9. Hi VP, I think your writing is already top notch. And I agree with Helen and Karen that the most important thing is your own style or voice, coming from instinct. I don't think good writing can be taught, but happens from osmosis by reading the work of others. Christopher Lloyd was an epiphany for me also. And dear Beverley Nichols!


  10. Undecided is why I am so frustrated at the moment here too.
    Hospital cannot decide that now it is my turn

  11. When it comes to writing I have only three suggestions:
    1. Read a lot to absorb techniques
    2. Be yourself when you write - not one of the others.
    3. Practice, practice, practice....

    A course can teach you some basic techniques - it can't teach you to be yourself.Only you can do that.

  12. A UNIQUE photo, VP!

    As a former English teacher who taught a course in Creative Writing--granted to teenagers--may I offer my opinion? Your writing is already so good, I'm not sure a creative writing class is what you are looking for. I think you are doing the right things already--reading a lot of other writers, particularly in the genres you're interested in, and writing every day. Add to that your knowledge of plants and gardening, you have all the tools right now to be a great garden writer. I would think a gardening magazine would love to have you as a contributing writer right now!

    Sorry I haven't been around the past week--I won't be home until tomorrow night. But thanks for the reminder about the breast cancer site; I'd forgotten about that.

  13. I enjoy writing, but I dont think I could take it to the next stage, especially having read Ben Vogt's blog about rejection letters recently, that would just be soul destroying!

    My youngest is doing a degree in Journalism and her beau is at Goldsmiths doing Creative Writing, the courses have very different emphasis. Maybe the former is more where you want to be?


  14. I went on the Arvon Nature writing course last year, and it was great. The setting is just fabulous, never mind the food and the teachers. And I think Anna Pavord is teaching it this time round... who is like... the nicest sweetest woman in the entire world. I think that - expensive though it is - I learnt more in that 5 days than I had in about a year of writing every day and being published at least weekly.

    i think there is a real logic, however good you are as a writer, to being exposed to new situations, ideas and criticisms. Clearly there are a few unfortunate people who are never going to make great writers, because their prose is completely turgid. But for practically everyone else there is room to be made to look more closely, to describe with more care, to think about how to use telling details, and to consider when to stop trowelling them on. And the technical stuff is really important: where to use quotes, how to use descriptions of places, it's all quite technical and worth actually studying. It just sounds to me like you had a crap teacher, but I don't imagine that all creative writer teachers are crap. I've only had three so far and they were all inspiring.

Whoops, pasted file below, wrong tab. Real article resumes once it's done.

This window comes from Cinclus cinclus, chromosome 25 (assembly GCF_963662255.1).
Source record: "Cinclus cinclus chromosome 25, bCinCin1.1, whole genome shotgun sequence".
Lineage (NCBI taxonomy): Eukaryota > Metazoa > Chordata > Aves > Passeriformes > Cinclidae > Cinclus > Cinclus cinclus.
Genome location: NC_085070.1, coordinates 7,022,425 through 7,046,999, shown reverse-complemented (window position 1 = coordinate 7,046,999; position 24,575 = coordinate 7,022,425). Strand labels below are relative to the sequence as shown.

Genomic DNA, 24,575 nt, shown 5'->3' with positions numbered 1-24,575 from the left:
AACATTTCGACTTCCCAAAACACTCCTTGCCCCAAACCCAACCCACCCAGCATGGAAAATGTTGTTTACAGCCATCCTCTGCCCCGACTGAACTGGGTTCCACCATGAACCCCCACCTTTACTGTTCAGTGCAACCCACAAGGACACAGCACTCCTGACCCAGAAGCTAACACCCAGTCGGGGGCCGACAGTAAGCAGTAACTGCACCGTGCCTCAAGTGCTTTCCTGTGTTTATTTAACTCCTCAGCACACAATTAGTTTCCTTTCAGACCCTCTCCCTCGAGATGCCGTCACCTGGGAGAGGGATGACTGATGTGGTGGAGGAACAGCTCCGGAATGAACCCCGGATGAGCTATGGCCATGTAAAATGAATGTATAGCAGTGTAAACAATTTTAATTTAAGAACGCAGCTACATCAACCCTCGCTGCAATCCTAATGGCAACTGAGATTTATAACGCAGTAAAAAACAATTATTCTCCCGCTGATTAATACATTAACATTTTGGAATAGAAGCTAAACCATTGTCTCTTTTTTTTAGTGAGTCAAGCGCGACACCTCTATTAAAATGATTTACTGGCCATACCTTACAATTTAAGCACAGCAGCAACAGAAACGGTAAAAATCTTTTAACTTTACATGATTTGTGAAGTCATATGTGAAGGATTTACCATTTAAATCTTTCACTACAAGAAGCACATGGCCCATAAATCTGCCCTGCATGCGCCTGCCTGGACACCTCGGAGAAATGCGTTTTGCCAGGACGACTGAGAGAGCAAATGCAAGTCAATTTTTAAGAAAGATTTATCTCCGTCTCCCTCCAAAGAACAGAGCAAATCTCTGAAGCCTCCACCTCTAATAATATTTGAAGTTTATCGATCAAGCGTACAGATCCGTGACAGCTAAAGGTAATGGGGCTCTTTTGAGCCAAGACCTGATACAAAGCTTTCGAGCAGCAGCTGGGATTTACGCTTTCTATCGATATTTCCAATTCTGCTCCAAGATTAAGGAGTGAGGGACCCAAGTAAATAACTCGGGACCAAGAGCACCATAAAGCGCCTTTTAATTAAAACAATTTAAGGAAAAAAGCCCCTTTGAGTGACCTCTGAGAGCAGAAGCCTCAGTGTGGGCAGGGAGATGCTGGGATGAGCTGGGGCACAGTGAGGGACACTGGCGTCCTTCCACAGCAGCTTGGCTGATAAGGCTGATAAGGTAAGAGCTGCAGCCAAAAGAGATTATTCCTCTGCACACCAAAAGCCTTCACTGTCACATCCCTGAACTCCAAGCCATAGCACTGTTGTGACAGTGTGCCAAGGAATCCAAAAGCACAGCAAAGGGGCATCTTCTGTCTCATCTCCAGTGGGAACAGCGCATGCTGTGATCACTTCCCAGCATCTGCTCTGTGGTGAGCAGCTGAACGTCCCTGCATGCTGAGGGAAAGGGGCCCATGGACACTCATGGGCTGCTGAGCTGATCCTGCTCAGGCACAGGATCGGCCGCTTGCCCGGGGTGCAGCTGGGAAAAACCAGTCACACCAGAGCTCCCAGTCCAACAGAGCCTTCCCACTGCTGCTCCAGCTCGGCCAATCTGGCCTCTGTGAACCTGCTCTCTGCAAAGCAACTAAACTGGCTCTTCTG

Very interested in what everyone else has to say too. I would happily form an online writers group if anyone else was interested!

  15. PS i am a friend and already have the brochure - May 11 Nature Writing in Devon with Anna Pavord and Dominic Couzens

    or you could skip all this loving the environment and just do writing a bestseller with my auntie, or does salacious aga sagas....

    Are you still doing your voluntary work? Arvon gives a full grant to voluntary workers. That might solve the ££ question

    am emailing you the brochure right now as pdf

  16. You write well. You cover what you want to say in an interesting way, and you have a good command of English. I think the main advantage to be gained from a writing course is the understanding that you know when your work is good. Also managing to write a set amount on a given subject. No tutor can give you ability if you don't already have it. Just keep writing.

    ABC Team

  17. I have not only enjoyed reading this article, and all of the others you have posted thorughout the year, but also reading how other people respond to your writing.
    There is little I can add here, as I think others have made such good suggestions for you. I agree that the most successful writing comes from the heart-and knowing you, I can say that your writing comes from there.

  18. ummmm
    EmmaT - what would an online writers group involve?
    What do you think VP? ... online writers group?

  19. I don't think you can lose your voice. The good thing about courses is that you are under pressure to write - and it's what you're there for so it's allowed. If you try to do it on your own, you'll find excuses not to. That's what I find anyway.

  20. I love your blog, I love the way you manage to put across your huge enthusiasm for, well... life, really. That's the secret of being a good communicator, I think, that you can pull people in and carry them along with you. There are lots of supposedly good writers that I find unreadable because they just don't engage me on any level. I agree with Emma, though, if you have a chance to go on a creative writing course with Anna Pavord, do try to go. She is one of the nicest people in the whole world.

  21. I think that it has all been said :) I agree with the other comments that writing well is something that can't be taught. However it is like every other skill we have is and is something that can be developed. You are already writing regularly which I would think plays a huge part in developing those skills and more reading about the subject you love will certainly inspire you. Whatever you do you do not want to lose that instinct,fun and enthusiasm that you show in your writing here and which draws many of us back as regular visitors.